As temperatures climbed and families headed to the pool, the Food and Drug Administration warned parents and caregivers against the use of neck floats for infants this past summer; particularly those with special needs.
Neck floats were designed as a way of letting infants float in water without having to know how to actually stay afloat. Marketed as both flotation devices as well as water-therapy products, the plastic ring is inflated and then placed around the baby’s neck. The ring then keeps the baby’s head above water.
The agency specifically cites the potential for harm of babies and infants suffering from developmental delays, birth defects and genetic disorders like cerebral palsy, Down syndrome, spina bifida, and spinal muscular atrophy type 1. Contrary to their marketing language, the FDA says that “the use of neck floats in babies with special needs can lead to increased risk of neck strain and injury. The agency also says that the “safety and effectiveness of neck floats to build strength, to promote motor development or as a physical therapy tool, have not been established.”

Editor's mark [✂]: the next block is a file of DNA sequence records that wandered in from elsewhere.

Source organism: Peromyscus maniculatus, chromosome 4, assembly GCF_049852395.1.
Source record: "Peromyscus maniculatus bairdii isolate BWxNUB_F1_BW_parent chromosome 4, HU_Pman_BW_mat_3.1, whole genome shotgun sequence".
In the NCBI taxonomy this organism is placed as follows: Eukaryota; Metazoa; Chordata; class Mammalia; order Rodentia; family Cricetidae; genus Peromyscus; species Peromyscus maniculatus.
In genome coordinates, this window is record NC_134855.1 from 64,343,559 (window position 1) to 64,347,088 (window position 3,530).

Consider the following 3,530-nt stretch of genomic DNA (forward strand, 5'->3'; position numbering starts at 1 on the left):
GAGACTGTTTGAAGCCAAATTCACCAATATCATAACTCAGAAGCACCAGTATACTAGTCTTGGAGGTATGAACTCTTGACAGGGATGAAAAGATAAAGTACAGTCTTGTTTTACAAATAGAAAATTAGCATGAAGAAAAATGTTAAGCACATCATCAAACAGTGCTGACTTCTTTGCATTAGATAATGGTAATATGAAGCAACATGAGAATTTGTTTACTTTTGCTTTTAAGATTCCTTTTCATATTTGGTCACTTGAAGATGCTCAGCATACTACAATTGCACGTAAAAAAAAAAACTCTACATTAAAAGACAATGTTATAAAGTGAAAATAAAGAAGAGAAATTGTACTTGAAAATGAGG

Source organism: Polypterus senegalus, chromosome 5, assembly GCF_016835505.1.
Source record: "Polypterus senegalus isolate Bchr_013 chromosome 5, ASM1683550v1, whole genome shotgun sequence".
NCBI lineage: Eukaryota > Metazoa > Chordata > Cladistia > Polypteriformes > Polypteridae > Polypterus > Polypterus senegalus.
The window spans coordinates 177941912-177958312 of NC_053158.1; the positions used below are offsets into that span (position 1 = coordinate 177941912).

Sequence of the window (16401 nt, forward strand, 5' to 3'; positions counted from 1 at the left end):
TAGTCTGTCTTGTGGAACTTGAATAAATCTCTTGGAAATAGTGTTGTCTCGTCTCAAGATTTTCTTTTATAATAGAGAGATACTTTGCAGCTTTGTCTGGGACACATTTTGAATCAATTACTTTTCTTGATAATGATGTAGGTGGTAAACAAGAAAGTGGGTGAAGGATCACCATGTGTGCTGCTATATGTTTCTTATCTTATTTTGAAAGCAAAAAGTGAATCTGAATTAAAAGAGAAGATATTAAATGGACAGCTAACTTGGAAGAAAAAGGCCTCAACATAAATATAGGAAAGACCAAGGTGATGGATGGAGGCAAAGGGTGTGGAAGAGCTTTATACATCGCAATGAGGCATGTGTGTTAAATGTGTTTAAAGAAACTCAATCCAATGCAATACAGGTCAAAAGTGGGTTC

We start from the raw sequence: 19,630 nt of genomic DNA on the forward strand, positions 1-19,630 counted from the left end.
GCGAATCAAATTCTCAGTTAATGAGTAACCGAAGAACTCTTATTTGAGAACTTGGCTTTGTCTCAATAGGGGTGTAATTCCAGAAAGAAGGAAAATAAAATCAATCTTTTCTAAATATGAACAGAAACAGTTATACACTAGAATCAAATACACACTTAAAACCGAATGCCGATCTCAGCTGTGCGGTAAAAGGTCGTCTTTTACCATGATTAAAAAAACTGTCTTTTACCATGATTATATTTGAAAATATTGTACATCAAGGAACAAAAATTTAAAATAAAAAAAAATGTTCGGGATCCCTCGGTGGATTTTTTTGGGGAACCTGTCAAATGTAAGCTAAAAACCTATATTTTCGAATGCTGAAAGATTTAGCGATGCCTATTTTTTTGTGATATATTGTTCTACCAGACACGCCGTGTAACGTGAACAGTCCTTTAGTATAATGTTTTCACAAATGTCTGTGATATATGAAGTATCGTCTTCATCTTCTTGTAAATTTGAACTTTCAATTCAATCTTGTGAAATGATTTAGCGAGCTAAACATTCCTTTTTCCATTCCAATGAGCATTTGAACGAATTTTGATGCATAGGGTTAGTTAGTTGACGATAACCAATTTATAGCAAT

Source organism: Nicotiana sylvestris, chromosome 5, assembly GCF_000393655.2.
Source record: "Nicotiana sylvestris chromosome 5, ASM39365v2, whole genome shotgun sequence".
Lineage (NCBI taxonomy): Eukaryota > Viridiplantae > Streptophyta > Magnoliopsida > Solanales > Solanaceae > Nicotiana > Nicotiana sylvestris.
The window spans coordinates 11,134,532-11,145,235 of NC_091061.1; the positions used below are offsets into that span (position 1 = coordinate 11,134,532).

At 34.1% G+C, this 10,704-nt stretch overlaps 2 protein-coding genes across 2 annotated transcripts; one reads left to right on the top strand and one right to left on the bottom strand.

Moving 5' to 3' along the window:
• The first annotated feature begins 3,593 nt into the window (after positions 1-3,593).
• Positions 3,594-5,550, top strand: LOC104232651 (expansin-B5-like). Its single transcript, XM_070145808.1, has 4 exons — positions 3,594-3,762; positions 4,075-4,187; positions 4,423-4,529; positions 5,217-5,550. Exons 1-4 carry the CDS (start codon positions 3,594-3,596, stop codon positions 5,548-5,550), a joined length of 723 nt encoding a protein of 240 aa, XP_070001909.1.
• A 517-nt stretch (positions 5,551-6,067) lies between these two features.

The American Academy of Pediatrics also notes the difference between marketing language and the use of actual, certified personal flotation devices. “There is no data to support these neck floaties,” says Dr. Sarah Denny. Dr. Denny is a pediatrician as well as a spokesperson for the AAP. “So I think that this is the most important piece for parents to know. The other thing is, is when it comes to water safety, nothing inflatable is considered a water safety tool. So we have personal flotation devices in U.S. Coast Guard-approved life jackets that we can recommend. But none of those would be something that a child would put around their neck.” Dr. Denny went on to say that “the FDA came out with their warning and we don’t as an academy speak against specific items. But from a safety standpoint, I would encourage parents to not use these items.”